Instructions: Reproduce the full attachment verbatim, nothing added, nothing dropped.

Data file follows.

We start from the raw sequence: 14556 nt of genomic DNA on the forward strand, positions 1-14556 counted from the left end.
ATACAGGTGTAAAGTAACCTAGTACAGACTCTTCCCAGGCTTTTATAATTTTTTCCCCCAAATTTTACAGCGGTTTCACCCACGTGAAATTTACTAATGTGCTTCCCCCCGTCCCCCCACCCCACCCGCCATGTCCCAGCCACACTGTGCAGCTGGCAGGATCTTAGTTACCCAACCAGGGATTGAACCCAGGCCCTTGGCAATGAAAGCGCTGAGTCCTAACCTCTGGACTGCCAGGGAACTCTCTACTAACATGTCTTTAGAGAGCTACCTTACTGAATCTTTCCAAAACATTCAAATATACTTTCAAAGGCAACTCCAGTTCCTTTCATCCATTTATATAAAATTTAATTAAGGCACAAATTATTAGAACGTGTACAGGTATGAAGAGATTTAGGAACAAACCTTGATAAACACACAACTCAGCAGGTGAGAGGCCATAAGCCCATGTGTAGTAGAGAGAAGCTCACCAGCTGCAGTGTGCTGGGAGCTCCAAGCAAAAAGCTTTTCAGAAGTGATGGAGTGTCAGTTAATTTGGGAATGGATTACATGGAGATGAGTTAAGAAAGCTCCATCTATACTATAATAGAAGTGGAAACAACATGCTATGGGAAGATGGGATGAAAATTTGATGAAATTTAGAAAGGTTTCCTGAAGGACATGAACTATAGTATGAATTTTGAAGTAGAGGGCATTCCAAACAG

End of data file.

We start from the raw sequence: 14556 nt of genomic DNA on the forward strand, positions 1-14556 counted from the left end.
ATACAGGTGTAAAGTAACCTAGTACAGACTCTTCCCAGGCTTTTATAATTTTTTCCCCCAAATTTTACAGCGGTTTCACCCACGTGAAATTTACTAATGTGCTTCCCCCCGTCCCCCCACCCCACCCGCCATGTCCCAGCCACACTGTGCAGCTGGCAGGATCTTAGTTACCCAACCAGGGATTGAACCCAGGCCCTTGGCAATGAAAGCGCTGAGTCCTAACCTCTGGACTGCCAGGGAACTCTCTACTAACATGTCTTTAGAGAGCTACCTTACTGAATCTTTCCAAAACATTCAAATATACTTTCAAAGGCAACTCCAGTTCCTTTCATCCATTTATATAAAATTTAATTAAGGCACAAATTATTAGAACGTGTACAGGTATGAAGAGATTTAGGAACAAACCTTGATAAACACACAACTCAGCAGGTGAGAGGCCATAAGCCCATGTGTAGTAGAGAGAAGCTCACCAGCTGCAGTGTGCTGGGAGCTCCAAGCAAAAAGCTTTTCAGAAGTGATGGAGTGTCAGTTAATTTGGGAATGGATTACATGGAGATGAGTTAAGAAAGCTCCATCTATACTATAATAGAAGTGGAAACAACATGCTATGGGAAGATGGGATGAAAATTTGATGAAATTTAGAAAGGTTTCCTGAAGGACATGAACTATAGTATGAATTTTGAAGTAGAGGGCATTCCAAACAG